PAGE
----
I working on a hypothesis a hypothesis, which is based on simple physics. To what extent are standard shibari ties suitable for the heavier person? What we see mainly as our reference point of what is 'standard' is lithe young Japanese girls, who on average must weight about 110lbs/50kg (under 40kg if it is Ageha). The rope is around 5mm-6mm. This gives a contact patch 20mm-24mm wide, assuming that most suspension ties will incomporate wraps made of two turns of doubled rope, i.e. 4 x width. Admittedly, the length of the contact patch will vary due to the diameter of the body part tied.

Thus, in suspension, the forces (F) we are concerned with for nerve impingement etc. are width (CPW) x lenght of the contact patch bearing the load (say about 25% of the diameter of each arm in a T-K suspension) (CPW) x the subject's weight (SW). Thus, F=(CPW x CPL) x SW. If the weight of the sub doubles, F=(CPW x (CPL x X)) x (SW x 2), where X = the factor by which the length of the contact patch is increased by the longer contact area. To what extent will F increase in relation to SW? How much will the increase in CPL, due to larger body parts, mitigate his effect?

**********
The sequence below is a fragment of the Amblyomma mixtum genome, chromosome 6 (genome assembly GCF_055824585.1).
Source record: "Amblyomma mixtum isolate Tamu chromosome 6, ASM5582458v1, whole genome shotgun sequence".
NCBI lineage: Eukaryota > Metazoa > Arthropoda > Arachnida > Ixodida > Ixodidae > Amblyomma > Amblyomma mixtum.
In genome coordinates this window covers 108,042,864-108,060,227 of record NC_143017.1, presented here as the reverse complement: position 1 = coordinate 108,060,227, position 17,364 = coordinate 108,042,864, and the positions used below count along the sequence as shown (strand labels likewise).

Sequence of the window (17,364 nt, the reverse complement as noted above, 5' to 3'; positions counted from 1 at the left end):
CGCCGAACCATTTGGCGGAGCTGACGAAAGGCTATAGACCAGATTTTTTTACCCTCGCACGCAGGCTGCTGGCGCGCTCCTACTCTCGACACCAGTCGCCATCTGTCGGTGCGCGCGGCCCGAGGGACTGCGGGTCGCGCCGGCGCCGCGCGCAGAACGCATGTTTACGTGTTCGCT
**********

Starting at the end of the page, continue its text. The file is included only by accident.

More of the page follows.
In simple terms, given the same number of suspension points and thickness of rope, how many extra wraps would be required to replicate the pressures on a standard Japanese model if yours is twice the weight? Clearly, if one keeps the points/wraps constant, the loads will increase with the weight of your sub. Thus, it is probably a mistake to do a standard two bands of two wraps on a 100kg model. It might be obvious but how many people try to recreate the same configuration unmodified without considering the physics?

NOTE: I never studied physics and failled maths a record breaking number of times, so I might have made a mistake or be talking Guests cannot see images in the messages. Please register for the forum by clicking here to see images. I'm quite happy for any closet Einstein's to correct me or refine this formula.